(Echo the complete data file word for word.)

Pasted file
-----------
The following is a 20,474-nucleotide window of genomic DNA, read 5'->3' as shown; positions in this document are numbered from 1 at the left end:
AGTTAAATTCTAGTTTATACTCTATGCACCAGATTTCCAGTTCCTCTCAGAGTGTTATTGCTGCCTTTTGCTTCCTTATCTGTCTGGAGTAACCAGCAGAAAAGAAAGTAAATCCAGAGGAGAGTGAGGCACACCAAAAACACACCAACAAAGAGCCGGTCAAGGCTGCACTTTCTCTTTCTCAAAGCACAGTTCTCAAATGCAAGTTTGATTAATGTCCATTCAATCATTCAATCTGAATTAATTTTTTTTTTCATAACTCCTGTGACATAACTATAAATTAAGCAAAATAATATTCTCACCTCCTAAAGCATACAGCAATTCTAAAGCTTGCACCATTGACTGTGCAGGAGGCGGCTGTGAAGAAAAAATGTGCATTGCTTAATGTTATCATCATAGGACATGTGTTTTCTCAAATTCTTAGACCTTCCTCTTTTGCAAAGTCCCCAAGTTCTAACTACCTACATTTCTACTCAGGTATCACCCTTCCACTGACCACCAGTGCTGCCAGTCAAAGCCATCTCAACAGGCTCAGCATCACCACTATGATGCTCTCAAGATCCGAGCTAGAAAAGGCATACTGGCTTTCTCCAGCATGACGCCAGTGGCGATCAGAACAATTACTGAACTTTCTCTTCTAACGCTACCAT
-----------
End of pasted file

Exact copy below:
The following is a 20,474-nucleotide window of genomic DNA, read 5'->3' as shown; positions in this document are numbered from 1 at the left end:
AGTTAAATTCTAGTTTATACTCTATGCACCAGATTTCCAGTTCCTCTCAGAGTGTTATTGCTGCCTTTTGCTTCCTTATCTGTCTGGAGTAACCAGCAGAAAAGAAAGTAAATCCAGAGGAGAGTGAGGCACACCAAAAACACACCAACAAAGAGCCGGTCAAGGCTGCACTTTCTCTTTCTCAAAGCACAGTTCTCAAATGCAAGTTTGATTAATGTCCATTCAATCATTCAATCTGAATTAATTTTTTTTTTCATAACTCCTGTGACATAACTATAAATTAAGCAAAATAATATTCTCACCTCCTAAAGCATACAGCAATTCTAAAGCTTGCACCATTGACTGTGCAGGAGGCGGCTGTGAAGAAAAAATGTGCATTGCTTAATGTTATCATCATAGGACATGTGTTTTCTCAAATTCTTAGACCTTCCTCTTTTGCAAAGTCCCCAAGTTCTAACTACCTACATTTCTACTCAGGTATCACCCTTCCACTGACCACCAGTGCTGCCAGTCAAAGCCATCTCAACAGGCTCAGCATCACCACTATGATGCTCTCAAGATCCGAGCTAGAAAAGGCATACTGGCTTTCTCCAGCATGACGCCAGTGGCGATCAGAACAATTACTGAACTTTCTCTTCTAACGCTACCAT